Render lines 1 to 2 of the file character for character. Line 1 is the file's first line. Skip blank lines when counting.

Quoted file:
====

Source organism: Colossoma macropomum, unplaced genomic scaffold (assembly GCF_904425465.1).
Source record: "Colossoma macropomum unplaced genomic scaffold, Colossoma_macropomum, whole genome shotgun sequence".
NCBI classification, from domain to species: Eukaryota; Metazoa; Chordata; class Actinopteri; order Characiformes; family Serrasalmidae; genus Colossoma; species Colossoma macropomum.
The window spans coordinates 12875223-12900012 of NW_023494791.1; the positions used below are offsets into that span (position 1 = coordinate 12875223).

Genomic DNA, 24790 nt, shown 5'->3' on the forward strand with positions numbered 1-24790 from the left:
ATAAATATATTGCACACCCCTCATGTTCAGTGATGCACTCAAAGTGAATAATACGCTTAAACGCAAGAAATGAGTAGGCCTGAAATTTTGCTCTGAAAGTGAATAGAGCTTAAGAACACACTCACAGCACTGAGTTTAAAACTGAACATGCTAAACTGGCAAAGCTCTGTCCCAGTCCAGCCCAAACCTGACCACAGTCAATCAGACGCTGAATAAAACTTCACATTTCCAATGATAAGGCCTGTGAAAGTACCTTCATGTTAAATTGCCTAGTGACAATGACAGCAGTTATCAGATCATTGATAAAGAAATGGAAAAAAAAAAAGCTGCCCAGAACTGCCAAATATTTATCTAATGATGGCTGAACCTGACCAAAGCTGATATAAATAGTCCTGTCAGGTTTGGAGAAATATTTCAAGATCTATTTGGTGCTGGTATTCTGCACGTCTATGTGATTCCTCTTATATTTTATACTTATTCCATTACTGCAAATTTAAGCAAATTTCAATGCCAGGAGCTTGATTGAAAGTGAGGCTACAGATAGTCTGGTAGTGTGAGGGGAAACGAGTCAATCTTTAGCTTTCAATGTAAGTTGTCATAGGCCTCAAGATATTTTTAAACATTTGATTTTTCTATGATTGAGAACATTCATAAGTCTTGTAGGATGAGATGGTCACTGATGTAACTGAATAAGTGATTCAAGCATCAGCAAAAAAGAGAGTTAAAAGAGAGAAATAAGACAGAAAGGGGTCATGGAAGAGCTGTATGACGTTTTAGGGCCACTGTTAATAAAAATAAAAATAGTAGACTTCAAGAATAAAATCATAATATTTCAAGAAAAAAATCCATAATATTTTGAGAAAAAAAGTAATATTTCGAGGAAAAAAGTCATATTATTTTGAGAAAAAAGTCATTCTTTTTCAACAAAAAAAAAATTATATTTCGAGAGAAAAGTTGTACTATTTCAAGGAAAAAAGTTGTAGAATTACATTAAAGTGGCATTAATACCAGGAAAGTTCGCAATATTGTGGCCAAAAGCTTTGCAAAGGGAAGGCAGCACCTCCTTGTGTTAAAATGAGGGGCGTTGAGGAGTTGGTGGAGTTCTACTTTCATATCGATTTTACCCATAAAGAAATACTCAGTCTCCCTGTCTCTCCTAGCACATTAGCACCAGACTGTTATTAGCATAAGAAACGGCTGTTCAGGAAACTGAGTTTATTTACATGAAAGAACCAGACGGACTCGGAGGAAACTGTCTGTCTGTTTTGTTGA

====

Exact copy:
Source organism: Colossoma macropomum, unplaced genomic scaffold (assembly GCF_904425465.1).
Source record: "Colossoma macropomum unplaced genomic scaffold, Colossoma_macropomum, whole genome shotgun sequence".